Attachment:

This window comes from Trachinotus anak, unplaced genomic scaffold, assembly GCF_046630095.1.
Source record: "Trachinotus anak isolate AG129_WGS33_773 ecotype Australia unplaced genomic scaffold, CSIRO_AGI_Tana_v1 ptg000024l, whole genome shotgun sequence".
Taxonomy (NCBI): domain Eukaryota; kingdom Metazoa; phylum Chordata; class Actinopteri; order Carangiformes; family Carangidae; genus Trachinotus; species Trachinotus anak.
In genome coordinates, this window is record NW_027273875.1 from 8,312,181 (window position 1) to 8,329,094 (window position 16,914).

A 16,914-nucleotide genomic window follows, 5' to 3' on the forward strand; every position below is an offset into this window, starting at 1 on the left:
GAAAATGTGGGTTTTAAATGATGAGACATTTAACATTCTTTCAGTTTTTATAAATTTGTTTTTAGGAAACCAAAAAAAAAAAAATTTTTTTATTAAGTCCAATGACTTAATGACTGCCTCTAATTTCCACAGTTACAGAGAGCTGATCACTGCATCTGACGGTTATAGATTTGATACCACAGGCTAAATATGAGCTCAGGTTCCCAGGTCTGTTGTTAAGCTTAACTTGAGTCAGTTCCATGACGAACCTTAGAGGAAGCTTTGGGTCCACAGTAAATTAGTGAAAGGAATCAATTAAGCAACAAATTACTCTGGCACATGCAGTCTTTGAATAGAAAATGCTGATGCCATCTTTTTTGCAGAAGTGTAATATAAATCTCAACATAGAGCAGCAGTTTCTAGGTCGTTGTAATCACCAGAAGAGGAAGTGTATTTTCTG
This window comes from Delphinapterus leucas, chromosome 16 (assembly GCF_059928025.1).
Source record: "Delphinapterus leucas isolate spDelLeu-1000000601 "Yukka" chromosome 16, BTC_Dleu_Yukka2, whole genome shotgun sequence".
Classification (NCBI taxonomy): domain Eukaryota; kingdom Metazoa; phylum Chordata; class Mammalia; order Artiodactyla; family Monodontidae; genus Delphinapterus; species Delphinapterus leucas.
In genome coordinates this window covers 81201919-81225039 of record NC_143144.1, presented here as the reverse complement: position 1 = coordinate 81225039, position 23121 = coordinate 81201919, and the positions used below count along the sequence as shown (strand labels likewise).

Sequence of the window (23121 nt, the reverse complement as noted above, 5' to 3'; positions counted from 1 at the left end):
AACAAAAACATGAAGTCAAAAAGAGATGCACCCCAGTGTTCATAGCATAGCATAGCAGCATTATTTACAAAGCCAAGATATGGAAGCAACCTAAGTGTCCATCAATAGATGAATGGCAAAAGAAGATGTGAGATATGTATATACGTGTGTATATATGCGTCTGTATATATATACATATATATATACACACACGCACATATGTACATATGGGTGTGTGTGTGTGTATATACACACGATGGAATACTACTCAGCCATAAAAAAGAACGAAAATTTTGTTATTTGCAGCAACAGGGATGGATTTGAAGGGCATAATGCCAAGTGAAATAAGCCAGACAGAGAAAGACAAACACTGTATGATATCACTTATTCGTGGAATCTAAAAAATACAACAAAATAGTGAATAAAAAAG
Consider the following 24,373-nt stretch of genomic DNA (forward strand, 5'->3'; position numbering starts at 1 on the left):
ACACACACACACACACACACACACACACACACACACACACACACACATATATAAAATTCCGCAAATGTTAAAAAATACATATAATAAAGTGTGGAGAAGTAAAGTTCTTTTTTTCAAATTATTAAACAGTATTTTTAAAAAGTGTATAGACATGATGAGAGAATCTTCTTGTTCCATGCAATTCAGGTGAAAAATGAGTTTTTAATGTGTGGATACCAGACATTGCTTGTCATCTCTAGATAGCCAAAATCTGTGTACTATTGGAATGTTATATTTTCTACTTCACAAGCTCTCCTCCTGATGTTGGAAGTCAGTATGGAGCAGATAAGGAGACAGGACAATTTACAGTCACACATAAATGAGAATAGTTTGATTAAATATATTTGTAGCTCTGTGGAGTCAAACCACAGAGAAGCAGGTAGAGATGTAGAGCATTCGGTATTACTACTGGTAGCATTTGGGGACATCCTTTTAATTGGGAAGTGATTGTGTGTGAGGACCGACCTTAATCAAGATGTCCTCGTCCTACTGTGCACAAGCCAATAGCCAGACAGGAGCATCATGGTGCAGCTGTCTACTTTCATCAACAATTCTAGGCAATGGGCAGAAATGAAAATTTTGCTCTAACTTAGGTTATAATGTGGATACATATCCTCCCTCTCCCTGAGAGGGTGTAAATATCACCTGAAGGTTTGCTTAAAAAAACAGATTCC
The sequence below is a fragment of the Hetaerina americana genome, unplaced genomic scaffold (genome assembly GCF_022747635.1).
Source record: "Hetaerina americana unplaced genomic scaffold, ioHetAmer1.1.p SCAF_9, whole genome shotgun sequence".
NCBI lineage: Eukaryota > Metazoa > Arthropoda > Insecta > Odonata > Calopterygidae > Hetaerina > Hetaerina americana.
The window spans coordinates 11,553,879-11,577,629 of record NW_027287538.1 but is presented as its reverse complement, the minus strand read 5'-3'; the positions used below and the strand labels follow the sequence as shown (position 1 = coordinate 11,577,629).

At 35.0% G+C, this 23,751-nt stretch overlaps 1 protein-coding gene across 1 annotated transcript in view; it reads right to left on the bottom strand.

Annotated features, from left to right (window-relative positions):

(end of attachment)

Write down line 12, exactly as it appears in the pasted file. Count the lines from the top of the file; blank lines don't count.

AACAAAAACATGAAGTCAAAAAGAGATGCACCCCAGTGTTCATAGCATAGCATAGCAGCATTATTTACAAAGCCAAGATATGGAAGCAACCTAAGTGTCCATCAATAGATGAATGGCAAAAGAAGATGTGAGATATGTATATACGTGTGTATATATGCGTCTGTATATATATACATATATATATACACACACGCACATATGTACATATGGGTGTGTGTGTGTGTATATACACACGATGGAATACTACTCAGCCATAAAAAAGAACGAAAATTTTGTTATTTGCAGCAACAGGGATGGATTTGAAGGGCATAATGCCAAGTGAAATAAGCCAGACAGAGAAAGACAAACACTGTATGATATCACTTATTCGTGGAATCTAAAAAATACAACAAAATAGTGAATAAAAAAG